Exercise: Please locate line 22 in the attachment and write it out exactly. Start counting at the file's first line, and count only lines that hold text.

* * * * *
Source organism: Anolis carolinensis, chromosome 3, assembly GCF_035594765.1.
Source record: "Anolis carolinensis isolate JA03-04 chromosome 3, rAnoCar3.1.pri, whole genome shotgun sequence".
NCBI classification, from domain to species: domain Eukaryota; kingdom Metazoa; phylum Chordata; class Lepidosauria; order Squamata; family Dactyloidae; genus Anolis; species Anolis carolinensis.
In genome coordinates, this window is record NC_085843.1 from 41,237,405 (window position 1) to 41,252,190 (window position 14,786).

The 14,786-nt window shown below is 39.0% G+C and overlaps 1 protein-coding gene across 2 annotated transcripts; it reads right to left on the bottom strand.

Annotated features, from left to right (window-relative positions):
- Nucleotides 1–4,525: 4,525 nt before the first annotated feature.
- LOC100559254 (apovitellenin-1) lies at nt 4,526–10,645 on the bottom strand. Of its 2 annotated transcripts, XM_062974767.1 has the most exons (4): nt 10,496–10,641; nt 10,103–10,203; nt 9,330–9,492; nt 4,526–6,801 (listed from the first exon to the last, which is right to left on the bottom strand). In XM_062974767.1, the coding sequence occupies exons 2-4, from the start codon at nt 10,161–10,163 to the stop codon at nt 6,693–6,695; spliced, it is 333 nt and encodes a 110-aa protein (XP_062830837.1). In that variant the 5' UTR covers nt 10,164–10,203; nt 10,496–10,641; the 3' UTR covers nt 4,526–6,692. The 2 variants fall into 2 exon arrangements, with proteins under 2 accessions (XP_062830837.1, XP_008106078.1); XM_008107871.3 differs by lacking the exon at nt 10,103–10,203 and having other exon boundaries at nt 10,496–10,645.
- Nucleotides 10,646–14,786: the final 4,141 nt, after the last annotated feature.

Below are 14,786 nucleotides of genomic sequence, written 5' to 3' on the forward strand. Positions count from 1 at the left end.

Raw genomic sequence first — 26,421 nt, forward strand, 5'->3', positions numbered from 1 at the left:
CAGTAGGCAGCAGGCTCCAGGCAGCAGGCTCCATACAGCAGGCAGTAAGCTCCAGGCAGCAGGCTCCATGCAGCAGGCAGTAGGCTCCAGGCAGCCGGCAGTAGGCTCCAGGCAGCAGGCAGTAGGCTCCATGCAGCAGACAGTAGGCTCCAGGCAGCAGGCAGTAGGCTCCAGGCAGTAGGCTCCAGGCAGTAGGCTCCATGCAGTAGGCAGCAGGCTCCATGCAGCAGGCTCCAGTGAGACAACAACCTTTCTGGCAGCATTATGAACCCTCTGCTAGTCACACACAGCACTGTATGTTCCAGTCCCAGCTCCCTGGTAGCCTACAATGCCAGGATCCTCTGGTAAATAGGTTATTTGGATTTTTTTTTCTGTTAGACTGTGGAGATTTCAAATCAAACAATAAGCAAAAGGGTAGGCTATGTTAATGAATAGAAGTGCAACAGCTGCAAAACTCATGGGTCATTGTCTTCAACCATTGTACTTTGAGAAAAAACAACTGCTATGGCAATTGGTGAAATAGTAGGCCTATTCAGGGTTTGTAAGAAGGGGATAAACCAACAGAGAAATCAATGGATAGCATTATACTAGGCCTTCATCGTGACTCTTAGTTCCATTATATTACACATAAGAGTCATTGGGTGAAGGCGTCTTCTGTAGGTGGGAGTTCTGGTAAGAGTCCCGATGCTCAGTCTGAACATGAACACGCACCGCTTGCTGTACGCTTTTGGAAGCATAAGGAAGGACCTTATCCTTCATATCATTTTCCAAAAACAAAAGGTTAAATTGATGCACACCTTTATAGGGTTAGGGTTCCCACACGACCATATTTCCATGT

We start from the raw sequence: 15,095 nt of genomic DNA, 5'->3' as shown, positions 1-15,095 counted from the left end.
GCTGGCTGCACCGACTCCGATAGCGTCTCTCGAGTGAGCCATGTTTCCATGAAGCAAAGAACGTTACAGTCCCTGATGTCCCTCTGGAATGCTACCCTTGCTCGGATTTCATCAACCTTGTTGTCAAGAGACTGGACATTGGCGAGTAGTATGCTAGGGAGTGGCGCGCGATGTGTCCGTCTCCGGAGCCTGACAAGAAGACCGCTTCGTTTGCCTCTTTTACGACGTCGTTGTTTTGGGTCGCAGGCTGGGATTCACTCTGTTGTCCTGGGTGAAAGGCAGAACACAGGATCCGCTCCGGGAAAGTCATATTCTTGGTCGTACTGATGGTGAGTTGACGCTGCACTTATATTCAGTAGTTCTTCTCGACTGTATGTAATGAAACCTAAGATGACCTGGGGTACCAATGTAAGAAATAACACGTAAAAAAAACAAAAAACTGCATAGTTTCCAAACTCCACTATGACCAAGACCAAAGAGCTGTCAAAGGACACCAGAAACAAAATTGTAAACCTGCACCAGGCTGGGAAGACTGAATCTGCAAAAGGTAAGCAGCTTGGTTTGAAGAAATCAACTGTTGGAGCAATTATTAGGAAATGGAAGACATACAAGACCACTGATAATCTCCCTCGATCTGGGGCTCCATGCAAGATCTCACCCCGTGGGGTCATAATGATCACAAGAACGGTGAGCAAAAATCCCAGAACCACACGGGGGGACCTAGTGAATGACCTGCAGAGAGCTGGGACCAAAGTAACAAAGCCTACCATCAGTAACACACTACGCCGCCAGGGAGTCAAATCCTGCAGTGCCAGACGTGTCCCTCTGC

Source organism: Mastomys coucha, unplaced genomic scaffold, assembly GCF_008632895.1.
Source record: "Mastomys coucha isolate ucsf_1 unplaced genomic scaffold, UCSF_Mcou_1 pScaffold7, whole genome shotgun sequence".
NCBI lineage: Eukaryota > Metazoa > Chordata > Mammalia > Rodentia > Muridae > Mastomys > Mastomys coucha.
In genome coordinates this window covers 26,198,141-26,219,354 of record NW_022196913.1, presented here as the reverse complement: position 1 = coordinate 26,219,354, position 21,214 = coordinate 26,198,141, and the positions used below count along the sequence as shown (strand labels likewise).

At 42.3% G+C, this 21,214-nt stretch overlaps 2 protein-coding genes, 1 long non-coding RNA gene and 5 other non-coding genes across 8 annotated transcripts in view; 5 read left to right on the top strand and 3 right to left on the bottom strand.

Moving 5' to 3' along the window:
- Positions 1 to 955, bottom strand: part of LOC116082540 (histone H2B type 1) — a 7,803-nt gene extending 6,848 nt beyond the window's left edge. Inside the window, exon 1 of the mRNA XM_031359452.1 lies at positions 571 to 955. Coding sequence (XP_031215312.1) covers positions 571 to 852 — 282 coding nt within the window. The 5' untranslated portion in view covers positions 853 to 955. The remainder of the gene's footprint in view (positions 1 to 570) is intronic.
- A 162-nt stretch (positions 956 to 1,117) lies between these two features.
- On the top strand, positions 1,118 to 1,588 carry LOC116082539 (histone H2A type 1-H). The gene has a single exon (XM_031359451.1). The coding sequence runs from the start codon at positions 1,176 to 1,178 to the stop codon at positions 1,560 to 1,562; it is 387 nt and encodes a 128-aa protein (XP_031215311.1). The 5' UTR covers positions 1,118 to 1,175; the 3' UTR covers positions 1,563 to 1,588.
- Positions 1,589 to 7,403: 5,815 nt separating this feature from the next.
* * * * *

- A 162-nt stretch (positions 956 to 1,117) lies between these two features.